(namely the images less affected by atmospheric turbulence). The
pictures will be averaged to reduce the noise, allowing us to apply
special filters to improve the contrast level.
A large-diameter telescope is the most
suitable to capture images of the planets, the Moon and the Sun, because
it allows high-magnification and, therefore, it captures smaller
details. Furthermore, longer-focal length instruments are preferable,
because, by adding a planetary camera, it makes easier to obtain high
magnifications ( a specific Barlow lens is usually applied in the
telescope focuser, in front of the camera to increase the focal length,
above 2000mm). Among the variety of telescope models, the Makutsov-Cassegrain telescopes (such as SkyWatcher MAK150PRO, SkyWatcher MAK180PRO or OrionOpticsUK OMC140 and OrionOpticsUK OMC200)
are the best. They offer not a wide flat field but a high contrast in
its center (which is where we most need it as a planet will always
be small against the extent of the telescope framed field). Medium-long
focal length Newton telescopes, such as OrionOpticsUK VX6L,
OrionOpticsUK VX8L, OrionOpticsUK VX10L and OrionOpticsUK VX12L (focal
ratio higher than f/5), are also suitable for this kind of objects, as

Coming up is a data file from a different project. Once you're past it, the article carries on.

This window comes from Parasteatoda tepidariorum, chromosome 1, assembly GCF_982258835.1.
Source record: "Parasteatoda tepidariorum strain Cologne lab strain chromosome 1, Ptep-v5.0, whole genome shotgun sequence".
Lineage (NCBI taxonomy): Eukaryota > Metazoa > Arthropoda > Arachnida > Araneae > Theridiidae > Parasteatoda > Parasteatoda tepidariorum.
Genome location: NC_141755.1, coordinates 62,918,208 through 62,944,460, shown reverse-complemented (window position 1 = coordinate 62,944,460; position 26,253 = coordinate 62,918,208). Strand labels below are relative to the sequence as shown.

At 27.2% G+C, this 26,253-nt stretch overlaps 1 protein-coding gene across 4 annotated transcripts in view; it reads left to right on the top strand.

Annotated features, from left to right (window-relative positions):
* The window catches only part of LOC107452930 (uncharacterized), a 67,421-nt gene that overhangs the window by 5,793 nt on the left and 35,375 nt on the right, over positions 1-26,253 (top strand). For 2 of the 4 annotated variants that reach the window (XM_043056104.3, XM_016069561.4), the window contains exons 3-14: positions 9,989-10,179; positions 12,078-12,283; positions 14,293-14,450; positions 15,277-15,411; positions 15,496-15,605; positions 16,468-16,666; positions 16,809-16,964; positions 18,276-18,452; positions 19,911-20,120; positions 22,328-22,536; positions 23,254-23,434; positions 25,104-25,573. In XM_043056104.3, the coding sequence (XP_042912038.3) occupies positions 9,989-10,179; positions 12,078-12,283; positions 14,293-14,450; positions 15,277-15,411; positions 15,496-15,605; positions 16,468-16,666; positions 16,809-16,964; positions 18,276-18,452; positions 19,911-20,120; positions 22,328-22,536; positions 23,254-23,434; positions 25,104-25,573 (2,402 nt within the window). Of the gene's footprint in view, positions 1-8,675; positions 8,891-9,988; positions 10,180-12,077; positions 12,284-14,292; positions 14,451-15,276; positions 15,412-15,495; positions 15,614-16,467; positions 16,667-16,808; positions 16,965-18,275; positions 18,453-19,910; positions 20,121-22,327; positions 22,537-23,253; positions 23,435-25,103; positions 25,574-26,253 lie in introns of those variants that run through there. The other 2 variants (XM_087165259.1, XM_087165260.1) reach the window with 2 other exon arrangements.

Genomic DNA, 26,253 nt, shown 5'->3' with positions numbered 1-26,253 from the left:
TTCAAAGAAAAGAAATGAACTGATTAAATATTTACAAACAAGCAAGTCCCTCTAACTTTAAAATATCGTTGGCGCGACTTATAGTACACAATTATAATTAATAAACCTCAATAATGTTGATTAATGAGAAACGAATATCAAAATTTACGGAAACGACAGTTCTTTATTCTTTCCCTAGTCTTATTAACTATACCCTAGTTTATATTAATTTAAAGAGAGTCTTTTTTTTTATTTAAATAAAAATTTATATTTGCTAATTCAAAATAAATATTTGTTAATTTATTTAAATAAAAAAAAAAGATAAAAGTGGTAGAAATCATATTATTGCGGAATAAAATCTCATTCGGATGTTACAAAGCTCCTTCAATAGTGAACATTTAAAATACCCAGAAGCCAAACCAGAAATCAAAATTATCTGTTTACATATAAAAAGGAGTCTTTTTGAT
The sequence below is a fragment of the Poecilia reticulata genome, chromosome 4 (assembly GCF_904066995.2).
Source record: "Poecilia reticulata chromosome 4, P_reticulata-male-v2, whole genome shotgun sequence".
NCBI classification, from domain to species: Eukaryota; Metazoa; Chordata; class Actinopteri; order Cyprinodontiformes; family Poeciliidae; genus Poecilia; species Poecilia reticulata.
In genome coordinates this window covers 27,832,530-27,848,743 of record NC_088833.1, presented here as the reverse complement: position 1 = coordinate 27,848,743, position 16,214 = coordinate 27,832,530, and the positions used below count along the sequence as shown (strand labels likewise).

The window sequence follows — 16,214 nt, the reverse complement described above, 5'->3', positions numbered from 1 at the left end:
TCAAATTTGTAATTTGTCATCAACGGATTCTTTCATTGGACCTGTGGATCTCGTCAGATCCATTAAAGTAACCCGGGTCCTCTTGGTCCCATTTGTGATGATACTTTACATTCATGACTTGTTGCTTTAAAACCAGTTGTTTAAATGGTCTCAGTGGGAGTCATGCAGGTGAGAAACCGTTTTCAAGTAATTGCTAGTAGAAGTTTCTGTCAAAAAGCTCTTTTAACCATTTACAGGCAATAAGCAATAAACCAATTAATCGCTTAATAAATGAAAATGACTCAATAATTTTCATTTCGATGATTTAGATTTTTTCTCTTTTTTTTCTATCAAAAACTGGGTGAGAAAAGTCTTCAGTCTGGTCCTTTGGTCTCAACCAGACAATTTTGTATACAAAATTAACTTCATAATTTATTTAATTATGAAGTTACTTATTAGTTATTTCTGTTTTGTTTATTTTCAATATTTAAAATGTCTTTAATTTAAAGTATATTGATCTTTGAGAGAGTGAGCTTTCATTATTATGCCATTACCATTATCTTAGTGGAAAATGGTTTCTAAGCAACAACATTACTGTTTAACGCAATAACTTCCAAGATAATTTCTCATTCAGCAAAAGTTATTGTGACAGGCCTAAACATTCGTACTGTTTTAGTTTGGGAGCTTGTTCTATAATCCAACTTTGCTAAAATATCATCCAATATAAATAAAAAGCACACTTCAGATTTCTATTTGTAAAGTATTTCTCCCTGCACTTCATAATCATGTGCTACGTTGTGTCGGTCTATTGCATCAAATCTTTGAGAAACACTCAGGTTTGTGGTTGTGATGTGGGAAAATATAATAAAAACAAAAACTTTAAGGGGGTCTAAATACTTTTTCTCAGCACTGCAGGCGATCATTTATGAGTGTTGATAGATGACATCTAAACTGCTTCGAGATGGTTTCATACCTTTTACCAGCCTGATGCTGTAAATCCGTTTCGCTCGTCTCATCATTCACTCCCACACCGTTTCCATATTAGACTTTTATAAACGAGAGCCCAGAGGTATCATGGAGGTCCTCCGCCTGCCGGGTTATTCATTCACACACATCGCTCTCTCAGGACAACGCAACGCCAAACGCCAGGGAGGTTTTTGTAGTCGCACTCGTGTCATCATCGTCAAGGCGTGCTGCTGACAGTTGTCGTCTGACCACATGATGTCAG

the small size of the secondary mirror limits the obstruction, and,
therefore, improves the image contrast.
This object have a very low brightness
and their apparent dimension in the sky may also be quite big.
Therefore, they usually don't need high magnification (many objects are
framed with telescopes with focal length between 500mm and 1000mm) but
it is important to use a low focal ratio (not higher than f/8). With
a telescope with high focal ratio is, in fact, very difficult to capture
the less bright details of the objects, even after a long exposure.
Moreover, it is important to consider the flat field extension since the
big size of the object captured requires big-sized sensors.
In order to capture great pictures of
these objects, the used technique is to record one or several